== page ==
[Probit] Can I be confident in my results even with a poor Goodness-of-Fit test?

#1
I am running a probit analysis on a data set with about 1000 cases, predicting probability of college graduation by a set of college institutional variables (funding, services, etc).

For several predictor variables, I am getting signficant coeffecients which have signs in the expected directions, but the Pearson's goodness-of-fit test for the model is significant at the .05 level (I am using SPSS).

It appears to be *very* significant, Chi-sq of 11,766.414/919 df, sig = .000

Apparently this means that the model is not performing well, because the expected cell frequencies differ greatly from the observed cell frequencies.

My question: How important is this goodness-of-fit test result? Does this mean that the model is invalid or basically useless (analogous to a low adjusted R-square in linear regression) or is the goodness-of-fit test merely advisable in probit?

Bottom Line: Can I confidently report my results, even with such a poor result on the goodness of fit test?

I have done quite a bit of web searching and searching in SPSS product help and can't find an answer. Any help here would be appreciated. Thanks!

DavidBill
 
#2
It's pretty much understood that when samples are large like yours that the fit statistic will always be significant. It's not usually a problem.
 

Dason

Ambassador to the humans
#3
It's pretty much understood that when samples are large like yours that the fit statistic will always be significant. It's not usually a problem.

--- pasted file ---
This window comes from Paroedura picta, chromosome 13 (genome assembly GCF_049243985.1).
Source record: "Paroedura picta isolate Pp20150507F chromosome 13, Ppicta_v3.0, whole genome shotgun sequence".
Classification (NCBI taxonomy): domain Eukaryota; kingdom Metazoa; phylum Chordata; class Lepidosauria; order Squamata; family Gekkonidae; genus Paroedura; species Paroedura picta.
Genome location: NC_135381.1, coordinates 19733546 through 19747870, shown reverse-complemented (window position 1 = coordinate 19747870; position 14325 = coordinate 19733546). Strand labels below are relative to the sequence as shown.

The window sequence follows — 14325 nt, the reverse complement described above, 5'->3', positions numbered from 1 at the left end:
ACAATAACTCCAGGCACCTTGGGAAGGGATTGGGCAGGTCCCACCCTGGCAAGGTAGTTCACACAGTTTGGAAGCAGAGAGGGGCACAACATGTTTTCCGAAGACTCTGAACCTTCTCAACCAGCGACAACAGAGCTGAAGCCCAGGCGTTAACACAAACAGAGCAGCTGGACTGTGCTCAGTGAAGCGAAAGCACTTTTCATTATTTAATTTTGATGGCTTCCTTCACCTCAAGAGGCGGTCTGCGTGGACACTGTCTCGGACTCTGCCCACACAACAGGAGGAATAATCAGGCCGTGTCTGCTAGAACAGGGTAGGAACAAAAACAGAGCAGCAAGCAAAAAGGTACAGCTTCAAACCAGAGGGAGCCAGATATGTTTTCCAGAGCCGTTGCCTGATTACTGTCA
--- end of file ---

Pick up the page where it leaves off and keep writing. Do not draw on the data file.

This is true. However if the model isn't too complicated it's worth it to take some time to consider the assumptions you're making and to think if there is a better modeling solution.
 
#4
Thanks much for the replies--they definitely ease my mind. I appreciate the suggestion of considering another modeling solution, but I'm not familiar with what alternative statistical models I might use in this situation. I have Googled quite a bit on this, and probit (or logit) are the only suggestions that have surfaced.

To restate: I have a percentage dependent variable, and a mix of categorical and continuous predictors. None of the predictors are percentage data.

If it might be possible to get a quick mention of a couple of other models that could be appropriate for this situation, that would be most appreciated.

DavidBill

PS: I grew up in Ames--nice to hear from (I assume) another IaStater.